Races to the bottom are a staple feature of competitive markets.
At their most extreme, they manifest themselves as “commodity dumping” – one notable recent example being the purported dumping by China of cheap steel onto Western markets, which put British firm Redcar Steel out of business.
In the Attention Equilibrium, the race to the bottom is one which technology companies are uniquely positioned to win.
Big tech brands operate as their own supply ecosystems: sufficiently independent to be able to manage their own equilibria of demand and supply – with little or no risk of being undercut by a competitor.
Amazon, for instance, has its own delivery network, its own retail technology and now its own acquisitions of high-street stores.
The tech sector as a whole turns “demand for labor on and off like a light switch”, patching tiny gaps in the labor markets with micro-jobs.
And in the case of companies that deal in digital goods, they are effectively their own supply chains, trading data, eyeballs and media within highly productive walled gardens that only they control.
With few or even no suppliers to pay, technology brands can always set the lowest possible price for people’s attention, taking a hit on margins that no other business model could withstand.
Unfortunately for conventional retailers, humans appear to be gluttons for punishment.
In November 2017, an Economist briefing on the influence of social media on politics noted the “now-ubiquitous ´pull to refresh´ feature, which lets users check for new content, has turned smartphones into slot machines.”
This is only the beginning.
Facebook plots an information dump on a totally unprecedented scale – beaming free 5G internet down from the sky – and is making good progress.
This must serve as a warning to any retailer planning to step further into the digital fray.
You’re pitting yourself against Silicon Valley.
These businesses are monopoly-holders and master innovators in the art of over-supply: hijacking consumers’ reward pathways at a macroeconomic scale, increasing demand on peoples’ attention with a supply of information of infinitesimal quality and value, which seeps into every last crack to the point of saturation.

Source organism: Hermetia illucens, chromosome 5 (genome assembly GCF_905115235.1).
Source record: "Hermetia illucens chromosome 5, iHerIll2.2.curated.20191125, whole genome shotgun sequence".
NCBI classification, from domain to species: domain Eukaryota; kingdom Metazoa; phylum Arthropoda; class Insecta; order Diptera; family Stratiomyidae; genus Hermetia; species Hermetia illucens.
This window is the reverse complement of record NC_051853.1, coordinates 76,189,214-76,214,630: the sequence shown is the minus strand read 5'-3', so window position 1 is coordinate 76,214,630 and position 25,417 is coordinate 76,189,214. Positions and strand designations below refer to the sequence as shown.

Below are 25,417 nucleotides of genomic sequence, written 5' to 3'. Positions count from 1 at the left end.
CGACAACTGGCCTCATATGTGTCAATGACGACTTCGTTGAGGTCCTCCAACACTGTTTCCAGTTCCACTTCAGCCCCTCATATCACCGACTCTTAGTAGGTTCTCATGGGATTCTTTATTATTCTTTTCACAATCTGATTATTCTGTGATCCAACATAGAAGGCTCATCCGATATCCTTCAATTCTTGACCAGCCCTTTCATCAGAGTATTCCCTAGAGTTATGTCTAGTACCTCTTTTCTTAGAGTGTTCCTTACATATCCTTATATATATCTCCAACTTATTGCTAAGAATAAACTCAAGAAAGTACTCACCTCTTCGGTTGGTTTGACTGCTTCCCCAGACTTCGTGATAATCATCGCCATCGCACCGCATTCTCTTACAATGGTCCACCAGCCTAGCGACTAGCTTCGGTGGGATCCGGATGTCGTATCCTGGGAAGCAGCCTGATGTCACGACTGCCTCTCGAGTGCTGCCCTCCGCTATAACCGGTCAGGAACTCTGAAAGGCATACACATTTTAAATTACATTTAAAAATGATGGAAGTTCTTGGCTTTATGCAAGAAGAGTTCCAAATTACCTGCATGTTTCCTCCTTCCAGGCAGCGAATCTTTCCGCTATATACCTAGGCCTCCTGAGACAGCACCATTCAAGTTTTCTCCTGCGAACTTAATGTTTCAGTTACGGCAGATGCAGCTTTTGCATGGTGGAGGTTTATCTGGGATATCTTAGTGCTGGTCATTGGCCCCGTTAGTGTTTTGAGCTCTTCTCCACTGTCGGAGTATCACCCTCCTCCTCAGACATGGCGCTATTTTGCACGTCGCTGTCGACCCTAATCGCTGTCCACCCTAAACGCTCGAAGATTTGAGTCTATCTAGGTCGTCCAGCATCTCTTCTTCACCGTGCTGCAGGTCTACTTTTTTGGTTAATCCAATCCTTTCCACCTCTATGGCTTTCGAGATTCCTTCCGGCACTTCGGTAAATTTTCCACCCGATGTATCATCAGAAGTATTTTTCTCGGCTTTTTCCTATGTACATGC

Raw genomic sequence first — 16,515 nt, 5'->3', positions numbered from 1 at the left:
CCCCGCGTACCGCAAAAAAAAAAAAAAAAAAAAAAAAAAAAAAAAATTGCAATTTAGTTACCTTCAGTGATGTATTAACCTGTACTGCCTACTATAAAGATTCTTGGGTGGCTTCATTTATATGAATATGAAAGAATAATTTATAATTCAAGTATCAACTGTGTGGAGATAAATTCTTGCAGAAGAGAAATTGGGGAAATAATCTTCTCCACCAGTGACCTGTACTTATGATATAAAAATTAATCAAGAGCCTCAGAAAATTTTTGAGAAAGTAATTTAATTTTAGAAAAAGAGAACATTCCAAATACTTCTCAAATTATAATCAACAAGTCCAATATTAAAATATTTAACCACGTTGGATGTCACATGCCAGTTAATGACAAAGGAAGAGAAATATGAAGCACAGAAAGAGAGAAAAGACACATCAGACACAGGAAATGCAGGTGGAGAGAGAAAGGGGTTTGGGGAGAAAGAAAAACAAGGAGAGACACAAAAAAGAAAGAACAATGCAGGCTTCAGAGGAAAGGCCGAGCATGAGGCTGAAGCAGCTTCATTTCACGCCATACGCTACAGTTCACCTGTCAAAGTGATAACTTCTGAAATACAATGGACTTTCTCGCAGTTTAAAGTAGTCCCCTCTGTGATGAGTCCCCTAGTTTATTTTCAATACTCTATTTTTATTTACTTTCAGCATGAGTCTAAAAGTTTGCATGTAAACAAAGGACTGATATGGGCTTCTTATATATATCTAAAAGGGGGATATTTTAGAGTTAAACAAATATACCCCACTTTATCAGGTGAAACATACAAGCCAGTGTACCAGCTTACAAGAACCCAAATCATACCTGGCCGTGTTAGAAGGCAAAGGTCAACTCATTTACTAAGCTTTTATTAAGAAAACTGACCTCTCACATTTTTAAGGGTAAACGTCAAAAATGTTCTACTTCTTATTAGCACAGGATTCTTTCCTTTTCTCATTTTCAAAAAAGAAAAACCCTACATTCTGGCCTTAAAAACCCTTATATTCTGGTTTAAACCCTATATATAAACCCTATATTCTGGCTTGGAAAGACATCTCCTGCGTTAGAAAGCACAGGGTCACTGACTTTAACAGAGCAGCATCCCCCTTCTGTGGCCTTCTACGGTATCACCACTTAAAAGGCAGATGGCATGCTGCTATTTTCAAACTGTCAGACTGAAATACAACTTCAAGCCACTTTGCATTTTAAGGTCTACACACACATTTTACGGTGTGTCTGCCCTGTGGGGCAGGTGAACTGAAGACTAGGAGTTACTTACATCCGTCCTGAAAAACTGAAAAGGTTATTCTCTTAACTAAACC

Pick your battles.
My bet is, this is one you won’t win.
No brands please, we’re exhausted
Nonetheless, conventional retailers seem oblivious to the hopelessness of the challenge.
In almost all cases, they are attempting to reshape their business models to also become over-suppliers.
“The pricing pressure has ignited intense wargaming inside the largest CPG companies, according to people familiar with discussions at Procter & Gamble, Unilever, PepsiCo, Mondelez and Kimberly-Clark…
“It’s dominating the conversation every week,” said an executive at one of these companies.
Representatives for these companies either declined to comment or failed to respond to requests for comment. “
As consumers, we experience this in the almost-permanent state of discounting in stores and endless irrelevant media placements online.
As business owners, we experience it in the time we’ve spent adapting our businesses to regulations such as GDPR, designed to mitigate the barrage of communications to which we’re subjecting our endlessly-harangued patrons.
Thales Texeira recognises the problem:
“The price of attention is rising because demand for attention is outpacing its supply… At the same time, attention quality suffers as more money spent by more advertisers means more “shouting” in the marketplace. Consumers in turn respond by covering their eyes and ears more often.”
Frustratingly, however, Texeira falls into the same trap as the majority of thought leaders who have twigged the attention economy, but not the Attention Equilibrium.
He advises an “attention-contingent advertising strategy” whereby you either:
- advertise less
- advertise in ways that demand less attention
- ensure that you capture more attention.
This will not work, because as I discussed earlier, advertising too is now an oversupplied commodity – and the competitive “race to the bottom” will prevail.
If you advertise less, somebody else will pay less for your spot.
If you demand less attention, someone else will pay less to demand more.
If you try to capture more attention, the more it plays into Silicon Valley’s hands.
Partners in adversity
For a brand such as Walmart to view a brand such as Facebook as a competitor requires a leap of thinking, but it offers two crucial benefits.
Firstly, it shines a light on the circularity of the Attention Equilibrium, as opposed to a one-directional information economy.
Paraphrasing Jean-Baptiste Say, The Economist writes that, in order to get to grips with demand and supply, you need to make an “intellectual jump… from micro to macro, from a worm’s eye view of individual plants and specific customers to a panoramic view of the economy as a whole.”